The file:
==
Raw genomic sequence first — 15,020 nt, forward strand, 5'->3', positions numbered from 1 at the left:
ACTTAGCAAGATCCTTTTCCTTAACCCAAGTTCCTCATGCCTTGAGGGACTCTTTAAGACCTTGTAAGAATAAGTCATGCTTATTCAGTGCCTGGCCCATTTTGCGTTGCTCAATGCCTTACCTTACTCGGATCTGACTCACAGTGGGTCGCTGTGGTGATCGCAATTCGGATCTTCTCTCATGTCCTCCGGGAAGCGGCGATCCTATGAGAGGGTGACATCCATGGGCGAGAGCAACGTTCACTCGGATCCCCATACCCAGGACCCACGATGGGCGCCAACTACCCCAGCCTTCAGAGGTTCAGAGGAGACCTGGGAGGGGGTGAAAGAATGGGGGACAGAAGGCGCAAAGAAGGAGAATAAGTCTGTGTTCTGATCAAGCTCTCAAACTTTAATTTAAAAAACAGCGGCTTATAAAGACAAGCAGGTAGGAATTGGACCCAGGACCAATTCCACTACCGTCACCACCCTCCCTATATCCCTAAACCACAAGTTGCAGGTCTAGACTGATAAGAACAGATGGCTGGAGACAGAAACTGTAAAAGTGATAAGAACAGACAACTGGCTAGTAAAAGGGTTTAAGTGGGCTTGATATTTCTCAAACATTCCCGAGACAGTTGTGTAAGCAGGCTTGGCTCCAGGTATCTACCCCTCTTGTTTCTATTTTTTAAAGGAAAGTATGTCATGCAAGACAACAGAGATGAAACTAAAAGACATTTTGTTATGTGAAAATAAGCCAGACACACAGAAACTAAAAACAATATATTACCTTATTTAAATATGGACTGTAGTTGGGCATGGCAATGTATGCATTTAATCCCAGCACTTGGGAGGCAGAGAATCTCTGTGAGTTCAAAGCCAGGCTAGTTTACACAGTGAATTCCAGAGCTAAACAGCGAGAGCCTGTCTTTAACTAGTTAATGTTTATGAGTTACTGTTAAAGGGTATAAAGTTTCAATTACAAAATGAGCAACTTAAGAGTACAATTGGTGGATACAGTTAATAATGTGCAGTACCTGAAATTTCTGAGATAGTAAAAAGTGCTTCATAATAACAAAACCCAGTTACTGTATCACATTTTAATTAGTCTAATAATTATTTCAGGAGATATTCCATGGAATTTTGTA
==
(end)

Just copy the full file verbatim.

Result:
Raw genomic sequence first — 15,020 nt, forward strand, 5'->3', positions numbered from 1 at the left:
ACTTAGCAAGATCCTTTTCCTTAACCCAAGTTCCTCATGCCTTGAGGGACTCTTTAAGACCTTGTAAGAATAAGTCATGCTTATTCAGTGCCTGGCCCATTTTGCGTTGCTCAATGCCTTACCTTACTCGGATCTGACTCACAGTGGGTCGCTGTGGTGATCGCAATTCGGATCTTCTCTCATGTCCTCCGGGAAGCGGCGATCCTATGAGAGGGTGACATCCATGGGCGAGAGCAACGTTCACTCGGATCCCCATACCCAGGACCCACGATGGGCGCCAACTACCCCAGCCTTCAGAGGTTCAGAGGAGACCTGGGAGGGGGTGAAAGAATGGGGGACAGAAGGCGCAAAGAAGGAGAATAAGTCTGTGTTCTGATCAAGCTCTCAAACTTTAATTTAAAAAACAGCGGCTTATAAAGACAAGCAGGTAGGAATTGGACCCAGGACCAATTCCACTACCGTCACCACCCTCCCTATATCCCTAAACCACAAGTTGCAGGTCTAGACTGATAAGAACAGATGGCTGGAGACAGAAACTGTAAAAGTGATAAGAACAGACAACTGGCTAGTAAAAGGGTTTAAGTGGGCTTGATATTTCTCAAACATTCCCGAGACAGTTGTGTAAGCAGGCTTGGCTCCAGGTATCTACCCCTCTTGTTTCTATTTTTTAAAGGAAAGTATGTCATGCAAGACAACAGAGATGAAACTAAAAGACATTTTGTTATGTGAAAATAAGCCAGACACACAGAAACTAAAAACAATATATTACCTTATTTAAATATGGACTGTAGTTGGGCATGGCAATGTATGCATTTAATCCCAGCACTTGGGAGGCAGAGAATCTCTGTGAGTTCAAAGCCAGGCTAGTTTACACAGTGAATTCCAGAGCTAAACAGCGAGAGCCTGTCTTTAACTAGTTAATGTTTATGAGTTACTGTTAAAGGGTATAAAGTTTCAATTACAAAATGAGCAACTTAAGAGTACAATTGGTGGATACAGTTAATAATGTGCAGTACCTGAAATTTCTGAGATAGTAAAAAGTGCTTCATAATAACAAAACCCAGTTACTGTATCACATTTTAATTAGTCTAATAATTATTTCAGGAGATATTCCATGGAATTTTGTA